With extremely warm temperatures on Sunday, it was going to be a tough race for the 36-strong field but a good start by Conor saw him move up to sixth straightaway and when the safety car came out on the sixth lap he was up to fifth and more than handily placed. Two laps later, the car pulled in and for the second half of the race Conor was embroiled in a fine seven-rider battle for fourth place, a position he briefly held having overhauled Luke Quigley before the Suzuki rider fought back. With the leading three riders clear, fourth place was still anyone's but Quigley manfully resisted all challenges Conor made and in the run in to the line he slipped back to sixth as Glen Richards just sneaked by. Nevertheless, after crashing out of the last round at Oulton, it was good to be back in the top six and the ten Championship points picked up by Conor see him well placed in fifth overall.
Talking later, the 23-year old said: "I'm really happy to be back in the top six again and it's been nice to move back up to fifth in the Championship table. With the TT so close, it's important to stay out of trouble but you've also still got to give 100% so it's a bit of a fine line but we put together a strong race and were rewarded with a good result. We had a few handling issues on Friday but all the team and the guys from Maxton got their heads together and we made a few changes to the bike to try and make it steer a bit better and it was a lot better on Saturday. In the race, I got a good start and the bike was flying but, try as I might, I just couldn't find a way past Luke. He was stronger than me in places but I was faster in others and if I could have got by I think I could have pulled clear but fair play to him he rode a good race. It would have been nice to have held onto fifth but Glen was more confident than me through the Gooseneck although I'm still chuffed to be back in the top six. I'm really looking forward to the TT now and can't wait for it to begin!"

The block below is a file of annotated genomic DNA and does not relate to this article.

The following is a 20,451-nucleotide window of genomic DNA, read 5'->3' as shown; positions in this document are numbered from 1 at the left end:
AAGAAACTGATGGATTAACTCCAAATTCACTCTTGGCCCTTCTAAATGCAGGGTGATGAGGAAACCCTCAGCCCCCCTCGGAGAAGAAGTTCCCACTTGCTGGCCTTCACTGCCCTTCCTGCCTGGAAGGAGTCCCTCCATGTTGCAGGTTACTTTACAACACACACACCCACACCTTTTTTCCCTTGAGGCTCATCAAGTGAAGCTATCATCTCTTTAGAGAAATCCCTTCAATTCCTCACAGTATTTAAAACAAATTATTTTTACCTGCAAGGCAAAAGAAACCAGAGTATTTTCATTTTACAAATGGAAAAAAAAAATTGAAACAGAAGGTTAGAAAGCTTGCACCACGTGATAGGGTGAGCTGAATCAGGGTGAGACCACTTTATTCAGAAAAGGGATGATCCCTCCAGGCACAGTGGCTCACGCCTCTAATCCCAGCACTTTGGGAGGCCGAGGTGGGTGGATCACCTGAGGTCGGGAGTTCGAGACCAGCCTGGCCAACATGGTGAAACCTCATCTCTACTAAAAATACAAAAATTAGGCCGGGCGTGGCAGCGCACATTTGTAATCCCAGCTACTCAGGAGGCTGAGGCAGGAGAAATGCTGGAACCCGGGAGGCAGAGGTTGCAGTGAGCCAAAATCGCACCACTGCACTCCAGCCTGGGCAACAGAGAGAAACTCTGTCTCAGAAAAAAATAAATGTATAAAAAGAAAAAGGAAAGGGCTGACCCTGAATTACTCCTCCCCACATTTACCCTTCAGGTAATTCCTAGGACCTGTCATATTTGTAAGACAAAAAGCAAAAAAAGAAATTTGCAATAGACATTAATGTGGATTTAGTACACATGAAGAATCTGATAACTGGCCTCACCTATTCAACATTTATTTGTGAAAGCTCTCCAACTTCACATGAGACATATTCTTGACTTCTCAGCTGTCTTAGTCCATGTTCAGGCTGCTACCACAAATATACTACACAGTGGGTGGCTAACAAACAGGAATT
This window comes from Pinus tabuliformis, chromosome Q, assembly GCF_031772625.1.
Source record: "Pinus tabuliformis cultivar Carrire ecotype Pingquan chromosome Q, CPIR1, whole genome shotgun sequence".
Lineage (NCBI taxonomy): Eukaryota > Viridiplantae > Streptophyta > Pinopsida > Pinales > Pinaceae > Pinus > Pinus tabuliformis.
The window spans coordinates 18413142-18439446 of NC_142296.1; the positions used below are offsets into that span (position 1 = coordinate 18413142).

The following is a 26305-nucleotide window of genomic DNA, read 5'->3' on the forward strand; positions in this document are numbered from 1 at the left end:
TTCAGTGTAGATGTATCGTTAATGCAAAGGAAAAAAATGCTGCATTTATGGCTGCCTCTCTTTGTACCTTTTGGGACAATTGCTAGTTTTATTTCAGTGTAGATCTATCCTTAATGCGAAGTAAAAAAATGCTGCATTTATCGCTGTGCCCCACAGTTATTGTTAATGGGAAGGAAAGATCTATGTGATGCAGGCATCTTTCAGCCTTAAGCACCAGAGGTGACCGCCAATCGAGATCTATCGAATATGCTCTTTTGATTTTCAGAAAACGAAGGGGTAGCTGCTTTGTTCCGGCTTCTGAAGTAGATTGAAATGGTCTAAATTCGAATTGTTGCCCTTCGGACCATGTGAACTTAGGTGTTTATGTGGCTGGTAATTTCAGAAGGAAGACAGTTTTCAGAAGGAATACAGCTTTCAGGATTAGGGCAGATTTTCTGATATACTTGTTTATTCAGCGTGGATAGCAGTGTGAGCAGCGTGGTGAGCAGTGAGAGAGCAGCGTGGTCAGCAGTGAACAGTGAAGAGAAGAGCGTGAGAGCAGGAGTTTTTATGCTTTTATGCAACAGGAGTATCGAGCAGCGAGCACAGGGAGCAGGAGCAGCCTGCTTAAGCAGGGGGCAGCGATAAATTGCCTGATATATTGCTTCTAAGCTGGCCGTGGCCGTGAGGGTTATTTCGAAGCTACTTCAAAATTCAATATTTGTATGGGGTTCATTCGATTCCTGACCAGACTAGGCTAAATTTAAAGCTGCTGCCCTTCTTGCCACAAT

Another weekend of progress for the young Manxman. Following an impressive qualifying performance, where he consistently went quickest through the Sector One speed trap in both qualifying sessions to qualify in 20th position in Group A, David then lined up for the shoot-out race which determines the remaining ten positions for the feature race itself. Displaying great determination from 13th position on the grid, and despite a fading front brake, David fought his way through to ninth, again leading the way through the first speed trap.
On to the main race itself and from 35th position on the grid David came through at the end of the first lap in 29th and on the next lap he gained another three places which he maintained for the next three laps and he was within striking distance of a top twenty finish when, unfortunately the brake problem he experienced in the shoot-out race re-surfaced, and he was forced to retire with six laps to go whilst in 24th position.
However a strong performance from David who lapped quicker with every outing on the Blackhorse Kawasaki ZX-6 which he loves riding. And, as in previous rounds, he was again impressive in the speed timings, posting first and second best times through both sector speed traps.